NEW WASTE AND RECYCLING OPERATING MODEL GENERAL UPDATE AND COMMUNICATIONS PROGRESS
To consider a report by the Council’s Waste and Recycling Manager (copy enclosed) which seeks the Committee to examine the progress made to date with the project, and seeks its views on a suite of household waste and recycling policies.
11am – 11.50am
The Lead Member for Waste, Transport and the Environment along with the Head of Highways and Environmental Services and the Waste and Recycling Service Manager guided members through the report (previously circulated). It was stressed that the waste model agenda item had been presented previously to the committee and officers were keen to keep members up to date and informed of the progress with the work. The Lead Member stated the waste model was first discussed back in December 2018 due to financial pressures faced by the authority.
The Head of Highways and Environmental Services confirmed the reason for the report was to inform members at what stage the development and delivery of the new model was, and the works that had occurred since last presenting to the committee. A lot of work had taken place and a great deal of progress made. The new depot in Denbigh, located on the Colomendy Industrial Estate was a key development part of the project. The benefits of the project had been made clear at a recent site visit. These included benefits to existing businesses on the estate – in developing the land used for the depot the Council had been able to unlock a piece of land to the rear of a number of existing private businesses which had then opened up an opportunity for those businesses to expand. This opportunity was welcomed by all.
Members were provided with a review of each of the appendices provided for members’ consideration and information.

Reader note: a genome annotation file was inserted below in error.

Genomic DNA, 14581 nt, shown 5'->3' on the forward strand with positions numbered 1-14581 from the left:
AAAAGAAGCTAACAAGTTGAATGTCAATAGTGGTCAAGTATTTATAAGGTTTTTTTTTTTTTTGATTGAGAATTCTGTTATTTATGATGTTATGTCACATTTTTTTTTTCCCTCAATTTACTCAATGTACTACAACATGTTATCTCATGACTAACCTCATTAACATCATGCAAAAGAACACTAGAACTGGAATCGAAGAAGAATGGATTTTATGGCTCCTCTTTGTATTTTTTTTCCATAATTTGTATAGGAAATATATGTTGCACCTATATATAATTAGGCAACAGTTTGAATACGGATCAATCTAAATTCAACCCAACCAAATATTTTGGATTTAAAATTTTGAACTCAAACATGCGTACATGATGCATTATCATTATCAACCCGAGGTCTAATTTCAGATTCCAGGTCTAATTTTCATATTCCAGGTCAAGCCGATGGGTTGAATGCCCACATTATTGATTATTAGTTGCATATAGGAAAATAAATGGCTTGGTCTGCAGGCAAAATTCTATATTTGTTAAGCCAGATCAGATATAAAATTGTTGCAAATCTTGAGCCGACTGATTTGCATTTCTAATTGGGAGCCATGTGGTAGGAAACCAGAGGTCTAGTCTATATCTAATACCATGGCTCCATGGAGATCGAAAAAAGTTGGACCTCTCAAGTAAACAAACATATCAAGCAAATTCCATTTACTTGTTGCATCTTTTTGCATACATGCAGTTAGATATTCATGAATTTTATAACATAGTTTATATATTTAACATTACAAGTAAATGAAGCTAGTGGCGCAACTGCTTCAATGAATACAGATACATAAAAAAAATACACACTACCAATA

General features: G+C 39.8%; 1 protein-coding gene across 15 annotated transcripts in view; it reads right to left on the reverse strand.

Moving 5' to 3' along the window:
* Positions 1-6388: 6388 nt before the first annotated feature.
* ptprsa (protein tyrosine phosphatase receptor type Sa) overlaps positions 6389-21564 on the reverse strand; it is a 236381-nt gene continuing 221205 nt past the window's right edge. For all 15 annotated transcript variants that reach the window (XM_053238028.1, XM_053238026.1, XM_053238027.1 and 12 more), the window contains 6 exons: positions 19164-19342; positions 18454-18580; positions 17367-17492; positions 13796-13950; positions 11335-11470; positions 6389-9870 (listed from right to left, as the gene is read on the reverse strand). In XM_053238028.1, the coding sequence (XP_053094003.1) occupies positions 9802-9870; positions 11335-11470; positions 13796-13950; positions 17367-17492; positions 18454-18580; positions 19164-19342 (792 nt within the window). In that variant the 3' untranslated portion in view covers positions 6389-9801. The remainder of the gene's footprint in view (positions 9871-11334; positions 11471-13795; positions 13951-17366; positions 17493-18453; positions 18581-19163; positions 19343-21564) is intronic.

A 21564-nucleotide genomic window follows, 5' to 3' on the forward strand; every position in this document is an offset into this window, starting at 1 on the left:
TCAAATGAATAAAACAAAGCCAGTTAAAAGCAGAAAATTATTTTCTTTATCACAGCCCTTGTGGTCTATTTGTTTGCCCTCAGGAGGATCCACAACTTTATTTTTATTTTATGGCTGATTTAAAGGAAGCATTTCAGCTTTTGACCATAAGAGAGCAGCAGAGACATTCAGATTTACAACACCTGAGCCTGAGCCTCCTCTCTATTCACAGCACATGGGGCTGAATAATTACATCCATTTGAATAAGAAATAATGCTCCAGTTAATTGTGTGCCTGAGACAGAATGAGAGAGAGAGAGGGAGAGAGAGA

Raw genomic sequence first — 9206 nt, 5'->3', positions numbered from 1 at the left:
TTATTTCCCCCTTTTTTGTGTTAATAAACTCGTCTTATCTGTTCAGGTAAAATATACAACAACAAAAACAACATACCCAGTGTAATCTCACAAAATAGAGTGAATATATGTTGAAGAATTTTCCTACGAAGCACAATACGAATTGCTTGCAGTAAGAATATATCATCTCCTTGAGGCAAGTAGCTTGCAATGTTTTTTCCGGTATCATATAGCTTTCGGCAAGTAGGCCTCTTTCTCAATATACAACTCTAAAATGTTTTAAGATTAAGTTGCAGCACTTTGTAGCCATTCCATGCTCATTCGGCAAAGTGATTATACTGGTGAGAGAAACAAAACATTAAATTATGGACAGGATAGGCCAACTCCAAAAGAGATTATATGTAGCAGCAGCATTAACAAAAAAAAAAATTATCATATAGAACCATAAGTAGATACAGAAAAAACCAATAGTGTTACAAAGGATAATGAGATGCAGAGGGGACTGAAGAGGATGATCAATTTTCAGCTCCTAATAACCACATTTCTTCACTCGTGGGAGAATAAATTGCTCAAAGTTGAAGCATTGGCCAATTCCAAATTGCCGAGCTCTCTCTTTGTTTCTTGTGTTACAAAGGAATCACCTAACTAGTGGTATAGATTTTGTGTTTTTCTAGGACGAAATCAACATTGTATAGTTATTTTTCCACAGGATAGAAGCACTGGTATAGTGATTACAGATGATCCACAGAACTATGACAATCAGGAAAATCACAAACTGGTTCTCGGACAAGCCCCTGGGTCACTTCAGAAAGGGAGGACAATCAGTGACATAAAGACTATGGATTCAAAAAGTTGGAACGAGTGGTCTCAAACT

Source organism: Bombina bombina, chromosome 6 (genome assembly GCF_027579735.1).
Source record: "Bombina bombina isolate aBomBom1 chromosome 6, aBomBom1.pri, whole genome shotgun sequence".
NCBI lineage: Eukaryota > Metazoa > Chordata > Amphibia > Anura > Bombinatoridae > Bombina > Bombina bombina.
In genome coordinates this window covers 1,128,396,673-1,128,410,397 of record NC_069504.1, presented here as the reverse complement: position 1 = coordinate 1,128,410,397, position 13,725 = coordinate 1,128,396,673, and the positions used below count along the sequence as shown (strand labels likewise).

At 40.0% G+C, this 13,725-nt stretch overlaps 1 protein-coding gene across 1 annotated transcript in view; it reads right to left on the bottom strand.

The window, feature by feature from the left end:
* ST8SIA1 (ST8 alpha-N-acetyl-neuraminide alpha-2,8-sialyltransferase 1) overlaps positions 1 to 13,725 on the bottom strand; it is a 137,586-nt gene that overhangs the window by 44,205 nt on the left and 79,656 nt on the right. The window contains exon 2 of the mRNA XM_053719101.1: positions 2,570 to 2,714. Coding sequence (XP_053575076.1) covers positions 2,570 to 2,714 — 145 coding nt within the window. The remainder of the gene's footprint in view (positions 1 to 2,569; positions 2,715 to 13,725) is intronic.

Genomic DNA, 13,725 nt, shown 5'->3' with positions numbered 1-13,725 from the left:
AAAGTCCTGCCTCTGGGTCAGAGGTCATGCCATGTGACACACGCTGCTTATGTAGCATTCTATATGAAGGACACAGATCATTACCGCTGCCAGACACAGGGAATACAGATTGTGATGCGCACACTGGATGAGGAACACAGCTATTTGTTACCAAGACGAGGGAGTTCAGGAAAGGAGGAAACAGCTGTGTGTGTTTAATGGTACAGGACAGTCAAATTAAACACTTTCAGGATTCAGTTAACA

In response to Committee members’ questions the Lead Member and officers provided the following details:
· Included within the report at appendix 2.b was a table that highlighted the proposed changes to the current Domestic Waste Collection policies. If the Committee agreed to the suggested changes the new policies would be approved via the delegated decision process by March 2022;
· The financial aspects of running the blue (co-mingled recycling) and black (residual waste) bin service had begun to be unviable. Communication with residents to explain the reasoning behind the new model and help them understand why it was being introduced would be vital for the implementation of the new model;
· The reasons for changing the model and system had been debated at length before making the decision to change. The benefits had been highlighted in appendix 5. The current model was not financially or environmentally sustainable;
· Officers had looked at and learnt from authorities already using similar models for recycling and waste systems;
· The new model would allow staff to gain new knowledge and progress and expand experiences. It will also enable more staff to be employed at all different levels;
· The aim for the textile collection was for it to be made available across the whole county either by co-options or by DCC collectors. Members heard that pre-covid, funding had been secured from Welsh Government to extend the textile collection to more households in the county but had been delayed due to the pandemic. It was hopeful it would resume as the economy recovered;
· As part of the roll out, over 44,000 households would be issued with the trolley box. Officers felt that a cardboard sack was best suited for recycling and would be issued to households. Additional recycling containers could be purchased or extra sacks could be provided;
· It was confirmed a slight delay had been observed in procuring the electric vehicles. It was stressed it would not delay the implementation of the new system;
· The cost to dispose of waste in black bins was higher than for sending recycling items away. The more items recycled as opposed to put in the black bin would save more money. Hence the importance of educating residents on recycling. All new black bins and the trolleys were manufactured from recycled materials. They were also recyclable (apart from the flaps on the boxes);